Black Iowa Mom worries after 8-year-old called racial slurs, bullied at elementary school

The mom has complained to Maquoketa Community School district officials but said the abuse is still happening to her 3rd-grader. A school official said the district is handling the situation.

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Ciara Winters and Andre White moved their family from Illinois to Iowa for a quiet, peaceful life, with the hopes of better opportunities for their five children.

“I really don’t hear any violence or anything – here – like it is in Chicago,” said Winters, 31. “It’s very violent there.”

No more listening to gunshots. No more fears about abducted children. Winters left those concerns behind in Chicago Heights, Illinois, 207 miles away from her new home in Maquoketa, population 6,126.

But now, three months into the school year, Winters said the Maquoketa Community School district isn’t doing enough to stop the racism, bullying and threats happening at her daughter’s elementary school, which according to the district’s website serves grades 3-5 and has about 227 students.

Winters expected a slight adjustment period moving Sa’ Riyah, 13, Jour’Ni, 8, Javier, 6, Gianni, 3, and Dre Ah, 11-months-old to a small town in Iowa.

But not this.

She said Jour’Ni, a third-grader has been called the N-word more than once by a male classmate. Winters said the 8-year-old has also been called a “Black elephant” and told to “go back where she came from.” A student compared her skin color to “dirt.” Jour’Ni has been hit several times and threatened with a weapon, she said. A classmate told her they wished she would die, Winters said.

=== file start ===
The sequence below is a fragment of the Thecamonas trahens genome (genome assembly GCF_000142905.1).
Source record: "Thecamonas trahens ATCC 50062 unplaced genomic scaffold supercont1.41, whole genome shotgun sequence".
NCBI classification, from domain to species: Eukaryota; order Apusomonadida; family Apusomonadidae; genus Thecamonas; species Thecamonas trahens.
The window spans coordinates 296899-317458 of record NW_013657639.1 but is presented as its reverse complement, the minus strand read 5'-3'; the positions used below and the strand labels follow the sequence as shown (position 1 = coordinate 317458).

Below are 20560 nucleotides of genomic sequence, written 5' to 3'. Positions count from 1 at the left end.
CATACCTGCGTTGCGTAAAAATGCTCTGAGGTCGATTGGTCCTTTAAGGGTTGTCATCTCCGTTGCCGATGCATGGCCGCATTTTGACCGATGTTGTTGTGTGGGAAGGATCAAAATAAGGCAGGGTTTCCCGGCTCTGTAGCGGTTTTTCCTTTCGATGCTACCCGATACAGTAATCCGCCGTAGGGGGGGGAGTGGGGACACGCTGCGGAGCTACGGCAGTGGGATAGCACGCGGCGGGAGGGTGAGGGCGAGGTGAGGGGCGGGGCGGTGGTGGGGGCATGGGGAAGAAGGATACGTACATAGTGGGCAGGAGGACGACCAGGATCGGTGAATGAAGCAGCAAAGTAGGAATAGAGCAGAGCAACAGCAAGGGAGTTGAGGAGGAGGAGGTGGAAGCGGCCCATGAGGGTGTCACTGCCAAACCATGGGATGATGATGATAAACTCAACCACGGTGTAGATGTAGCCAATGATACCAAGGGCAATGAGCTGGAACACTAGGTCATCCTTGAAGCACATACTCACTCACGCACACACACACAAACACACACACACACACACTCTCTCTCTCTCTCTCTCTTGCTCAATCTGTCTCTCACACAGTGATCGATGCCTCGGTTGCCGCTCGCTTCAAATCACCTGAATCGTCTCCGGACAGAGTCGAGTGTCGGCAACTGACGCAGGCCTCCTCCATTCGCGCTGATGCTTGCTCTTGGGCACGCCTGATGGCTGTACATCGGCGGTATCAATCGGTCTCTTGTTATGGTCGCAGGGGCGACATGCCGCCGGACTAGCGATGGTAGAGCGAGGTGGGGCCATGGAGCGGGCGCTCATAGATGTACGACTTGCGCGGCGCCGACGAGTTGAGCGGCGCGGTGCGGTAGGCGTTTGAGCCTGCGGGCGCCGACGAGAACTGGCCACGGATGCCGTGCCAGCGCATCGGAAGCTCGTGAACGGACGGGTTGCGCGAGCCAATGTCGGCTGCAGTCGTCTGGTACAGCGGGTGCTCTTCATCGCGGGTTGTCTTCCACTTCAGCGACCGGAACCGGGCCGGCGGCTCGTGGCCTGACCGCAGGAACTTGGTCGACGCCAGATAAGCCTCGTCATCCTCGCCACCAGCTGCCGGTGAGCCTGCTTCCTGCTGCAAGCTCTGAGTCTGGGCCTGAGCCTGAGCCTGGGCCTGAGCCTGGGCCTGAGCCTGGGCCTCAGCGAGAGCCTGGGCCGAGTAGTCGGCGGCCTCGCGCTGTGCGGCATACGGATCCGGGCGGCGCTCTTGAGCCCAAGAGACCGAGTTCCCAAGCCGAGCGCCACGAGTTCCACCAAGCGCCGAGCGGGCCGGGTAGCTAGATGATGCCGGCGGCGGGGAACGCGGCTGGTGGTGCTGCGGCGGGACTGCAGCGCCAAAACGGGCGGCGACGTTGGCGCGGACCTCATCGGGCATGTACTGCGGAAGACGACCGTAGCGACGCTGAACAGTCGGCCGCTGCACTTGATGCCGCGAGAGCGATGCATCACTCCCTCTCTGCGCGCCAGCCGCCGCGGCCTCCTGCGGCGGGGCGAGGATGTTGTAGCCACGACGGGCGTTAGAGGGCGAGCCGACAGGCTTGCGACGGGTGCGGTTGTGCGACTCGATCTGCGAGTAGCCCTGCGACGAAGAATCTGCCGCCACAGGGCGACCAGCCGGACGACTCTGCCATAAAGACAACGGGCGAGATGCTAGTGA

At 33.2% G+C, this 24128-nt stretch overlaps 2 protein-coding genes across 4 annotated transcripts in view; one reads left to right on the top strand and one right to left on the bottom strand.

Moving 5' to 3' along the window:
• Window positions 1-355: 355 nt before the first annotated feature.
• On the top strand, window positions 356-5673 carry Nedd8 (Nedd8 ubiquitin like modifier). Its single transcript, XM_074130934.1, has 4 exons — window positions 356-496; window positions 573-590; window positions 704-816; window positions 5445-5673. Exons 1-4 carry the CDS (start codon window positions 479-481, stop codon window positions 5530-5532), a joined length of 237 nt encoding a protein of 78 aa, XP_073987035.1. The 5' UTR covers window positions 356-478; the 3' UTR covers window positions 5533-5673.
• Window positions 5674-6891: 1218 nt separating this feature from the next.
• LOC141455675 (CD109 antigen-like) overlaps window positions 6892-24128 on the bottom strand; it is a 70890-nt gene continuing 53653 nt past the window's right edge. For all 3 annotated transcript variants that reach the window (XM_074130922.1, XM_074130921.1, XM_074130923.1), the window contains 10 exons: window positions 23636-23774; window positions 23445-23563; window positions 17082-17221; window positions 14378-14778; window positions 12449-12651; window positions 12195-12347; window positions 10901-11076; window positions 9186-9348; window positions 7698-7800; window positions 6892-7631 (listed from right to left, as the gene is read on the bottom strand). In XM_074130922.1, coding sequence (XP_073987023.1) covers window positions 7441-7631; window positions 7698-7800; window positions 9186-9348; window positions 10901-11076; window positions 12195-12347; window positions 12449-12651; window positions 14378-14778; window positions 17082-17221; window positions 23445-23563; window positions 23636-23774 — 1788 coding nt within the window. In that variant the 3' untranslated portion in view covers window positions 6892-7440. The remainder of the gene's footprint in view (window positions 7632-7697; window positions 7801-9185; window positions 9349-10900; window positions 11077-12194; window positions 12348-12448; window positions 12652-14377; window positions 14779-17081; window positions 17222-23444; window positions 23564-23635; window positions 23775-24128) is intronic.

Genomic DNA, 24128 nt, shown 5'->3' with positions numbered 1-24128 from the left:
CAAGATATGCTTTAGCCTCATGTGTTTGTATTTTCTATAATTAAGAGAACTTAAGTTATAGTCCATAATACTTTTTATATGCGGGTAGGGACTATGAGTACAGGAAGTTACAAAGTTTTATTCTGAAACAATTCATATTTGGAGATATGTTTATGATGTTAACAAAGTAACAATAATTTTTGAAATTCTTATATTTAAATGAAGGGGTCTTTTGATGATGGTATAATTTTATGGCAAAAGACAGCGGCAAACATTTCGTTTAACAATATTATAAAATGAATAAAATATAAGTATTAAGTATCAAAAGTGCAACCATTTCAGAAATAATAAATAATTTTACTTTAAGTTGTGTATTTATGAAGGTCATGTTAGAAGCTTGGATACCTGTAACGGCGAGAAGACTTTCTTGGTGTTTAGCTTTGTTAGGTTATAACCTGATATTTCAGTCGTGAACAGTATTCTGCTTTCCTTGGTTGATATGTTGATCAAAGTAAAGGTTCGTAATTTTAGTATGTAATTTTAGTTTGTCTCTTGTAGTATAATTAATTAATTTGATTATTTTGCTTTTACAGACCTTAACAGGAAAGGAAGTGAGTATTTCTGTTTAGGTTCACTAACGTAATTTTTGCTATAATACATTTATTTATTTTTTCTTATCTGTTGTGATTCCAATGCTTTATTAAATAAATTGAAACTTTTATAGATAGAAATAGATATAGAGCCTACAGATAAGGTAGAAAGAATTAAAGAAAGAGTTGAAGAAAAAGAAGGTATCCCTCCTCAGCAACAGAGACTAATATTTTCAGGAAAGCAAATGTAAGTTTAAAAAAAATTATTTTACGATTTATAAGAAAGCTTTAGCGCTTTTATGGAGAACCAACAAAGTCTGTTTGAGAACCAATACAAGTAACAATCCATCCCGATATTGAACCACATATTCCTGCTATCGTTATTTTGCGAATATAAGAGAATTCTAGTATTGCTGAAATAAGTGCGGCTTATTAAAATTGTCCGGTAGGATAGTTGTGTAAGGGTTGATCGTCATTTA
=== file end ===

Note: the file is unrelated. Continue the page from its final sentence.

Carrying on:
“Jour’Ni doesn’t even know what racism is, and now we have to teach her the raw truth of racism,” said Winters. “We have to teach her that.”

Winters said Black children shouldn’t have to feel unwelcome and uncomfortable at school due to their color of the skin, and she had repeatedly shared those concerns with school officials. She wants them to do more to end the abuse.

“I don’t feel like my kid is safe at the school,” she said.

Ciara Winters and daughter, Jour’Ni, 8. Photo courtesy of Winters.

Tara Notz, superintendent of the Maquoketa Community School district, said when school officials receive reports like this, they first ensure student safety, then investigate and speak to the children involved.

“Typically, we start by letting both parents know, both sets of parents,” she said. “And then based on the investigation and the information that we gather, we discuss both consequences, as well as, learning opportunities.”

That’s where Winters said school officials dropped the ball. She wanted to meet with the boy’s family. She wanted to know what specific consequences the boy faced but said school officials dismissed her concerns.

“They told me they’re not allowed to tell me what the consequences are, if anything,” Winters said.

That left Winters not knowing whether the school took the threats seriously, she said, and wondering whether the boy was reprimanded. It worried her.

“I’m not able to share with that parent specifics about another child’s consequences. So I’m not able to say, for example, you know, ‘I suspended this child for three days or five days,'” Notz said.

But school officials can tell a parent, like Winters, that the boy in question did receive consequences, Notz said. School officials didn’t realize that they hadn’t informed Winters that the boy in question, had, in fact, received consequences, Notz said. Winters, who had met with school officials and exchanged several emails and messages, wasn’t advised about it until sometime later, she said.